Delivery ratio as a function of the number of nodes (at 5 packets/s).

Figure 8

Delivery ratio as a function of the packet sending rate (225 nodes).

4.2.2. End-to-end delay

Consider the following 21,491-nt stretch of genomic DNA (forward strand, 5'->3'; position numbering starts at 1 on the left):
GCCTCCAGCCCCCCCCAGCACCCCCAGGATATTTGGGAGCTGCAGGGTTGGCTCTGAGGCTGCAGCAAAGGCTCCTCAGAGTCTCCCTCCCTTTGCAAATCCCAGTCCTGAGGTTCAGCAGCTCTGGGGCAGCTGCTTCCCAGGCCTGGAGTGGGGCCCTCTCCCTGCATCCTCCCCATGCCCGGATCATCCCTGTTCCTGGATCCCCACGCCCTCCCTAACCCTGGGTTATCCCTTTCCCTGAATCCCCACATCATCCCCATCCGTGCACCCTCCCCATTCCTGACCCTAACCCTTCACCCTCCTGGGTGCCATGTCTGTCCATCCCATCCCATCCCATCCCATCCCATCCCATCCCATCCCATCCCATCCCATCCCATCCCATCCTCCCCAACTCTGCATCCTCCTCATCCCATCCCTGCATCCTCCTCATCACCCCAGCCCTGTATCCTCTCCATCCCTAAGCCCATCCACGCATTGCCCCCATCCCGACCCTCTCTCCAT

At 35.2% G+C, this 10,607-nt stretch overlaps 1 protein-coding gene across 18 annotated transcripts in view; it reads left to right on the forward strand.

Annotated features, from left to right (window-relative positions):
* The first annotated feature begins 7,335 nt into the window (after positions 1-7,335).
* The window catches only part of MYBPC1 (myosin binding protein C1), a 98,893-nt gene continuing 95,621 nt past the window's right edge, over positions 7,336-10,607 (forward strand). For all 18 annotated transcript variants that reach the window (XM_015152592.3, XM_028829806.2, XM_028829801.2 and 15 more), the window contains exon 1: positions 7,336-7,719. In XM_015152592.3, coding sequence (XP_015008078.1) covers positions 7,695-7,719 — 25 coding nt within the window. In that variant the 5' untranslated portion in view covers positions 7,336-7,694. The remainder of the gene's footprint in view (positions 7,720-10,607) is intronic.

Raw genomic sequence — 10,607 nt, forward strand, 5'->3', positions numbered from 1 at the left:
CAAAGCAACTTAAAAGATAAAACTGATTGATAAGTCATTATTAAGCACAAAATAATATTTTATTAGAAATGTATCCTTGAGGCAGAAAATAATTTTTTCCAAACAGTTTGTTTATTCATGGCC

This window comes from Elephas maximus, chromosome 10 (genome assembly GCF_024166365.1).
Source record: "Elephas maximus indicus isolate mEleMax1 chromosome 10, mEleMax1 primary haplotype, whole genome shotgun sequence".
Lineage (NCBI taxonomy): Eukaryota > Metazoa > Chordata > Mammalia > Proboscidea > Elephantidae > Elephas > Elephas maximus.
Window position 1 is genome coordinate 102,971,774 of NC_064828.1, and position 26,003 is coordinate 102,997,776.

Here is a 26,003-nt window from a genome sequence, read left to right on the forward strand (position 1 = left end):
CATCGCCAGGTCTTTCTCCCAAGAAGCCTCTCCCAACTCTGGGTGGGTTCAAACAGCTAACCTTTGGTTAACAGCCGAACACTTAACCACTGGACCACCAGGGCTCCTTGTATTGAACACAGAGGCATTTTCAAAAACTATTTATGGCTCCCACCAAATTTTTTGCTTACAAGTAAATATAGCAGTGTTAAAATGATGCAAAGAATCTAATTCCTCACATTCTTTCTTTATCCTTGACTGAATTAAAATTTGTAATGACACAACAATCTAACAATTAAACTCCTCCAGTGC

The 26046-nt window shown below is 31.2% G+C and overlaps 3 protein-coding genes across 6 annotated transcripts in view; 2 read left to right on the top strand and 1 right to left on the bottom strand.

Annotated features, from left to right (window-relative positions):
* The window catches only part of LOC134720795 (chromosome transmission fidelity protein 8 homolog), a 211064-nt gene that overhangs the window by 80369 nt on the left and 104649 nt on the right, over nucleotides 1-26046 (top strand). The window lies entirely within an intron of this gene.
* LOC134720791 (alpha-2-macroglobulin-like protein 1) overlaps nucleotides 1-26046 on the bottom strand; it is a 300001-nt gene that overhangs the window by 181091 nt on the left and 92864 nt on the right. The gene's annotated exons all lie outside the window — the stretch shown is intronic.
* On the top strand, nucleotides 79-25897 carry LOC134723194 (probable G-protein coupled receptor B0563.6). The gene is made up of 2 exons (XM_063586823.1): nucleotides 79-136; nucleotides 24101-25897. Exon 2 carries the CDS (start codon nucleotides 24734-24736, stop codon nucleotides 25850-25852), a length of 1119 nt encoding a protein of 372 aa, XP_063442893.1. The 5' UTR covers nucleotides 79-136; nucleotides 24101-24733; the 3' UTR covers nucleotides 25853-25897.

The end-to-end delay is the average time taken for a packet to pass through the network from its origin to destination [24]. Figure 9 shows that the end-to-end delay of GPSR is more than that of GSR, E-GyTAR, and TFOR. This is because these three approaches employ carry-and-forward approach as an alternative to perimeter phase of GPSR. Carry-and-forward approach provides more opportunity to locate some appropriate incoming node for forwarding occasionally. The perimeter phase of GPSR misses this chance. Even in the connected network, the perimeter phase with planner graph induces disconnections in the network. It causes delay in relaying the packet from source to destination. When the density of network increases, then there is decrease in the end-to-end delay of GPSR because the greedy phase becomes more active. The constraints in GSR for deciding the next hop causes larger delay as compared to E-GyTAR and TFOR. The end-to-end delay of E-GyTAR is more than TFOR because its junction selection mechanism ignores certain rich-density shortest routes and route the packet along longer paths. In addition, the forwarding between junctions based on two-hop neighbor information shortens the route of packet by choosing the closest neighbor to destination that reduces delay. In two-hop neighbor information, packets traverse less number of hops as compared to one-hop neighbor information. Reduced hop count minimizes the end-to-end delay. In improved greedy forwarding, variable speeds of the vehicles induce packet switching, which is more in one-hop neighbor information as compared to two-hop neighbor information. It also increases the end-to-end delay.The end-to-end delay of the four protocols at 225 vehicular nodes is plotted against different CBR traffics in Figure 10. The end-to-end delay increases with increase in CBR rates, as more packets amplify congestion in the network. Among these protocols, GPSR has the highest end-to-end delay because of perimeter mode. Due to more control packets transmission, it induces more packets in the network and enhances congestion. The end-to-end delay of GSR is more than that of E-GyTAR and TFOR. The reason is that GSR selects the series of junctions without considering the traffic density. Some city streets do not contain enough vehicles to carry packet from source to destination ensuing the retention of packets in the delay buffer for a longer time, ultimately increasing the end-to-end delay. TFOR ensured reduced hop count due to two-hop neighbor information. In addition, our simulation confirms that TFOR decides more efficiently the shortest path to the destination as compared to E-GyTAR. Due to these reasons, it has the least end-to-end delay as compared to other routing protocols.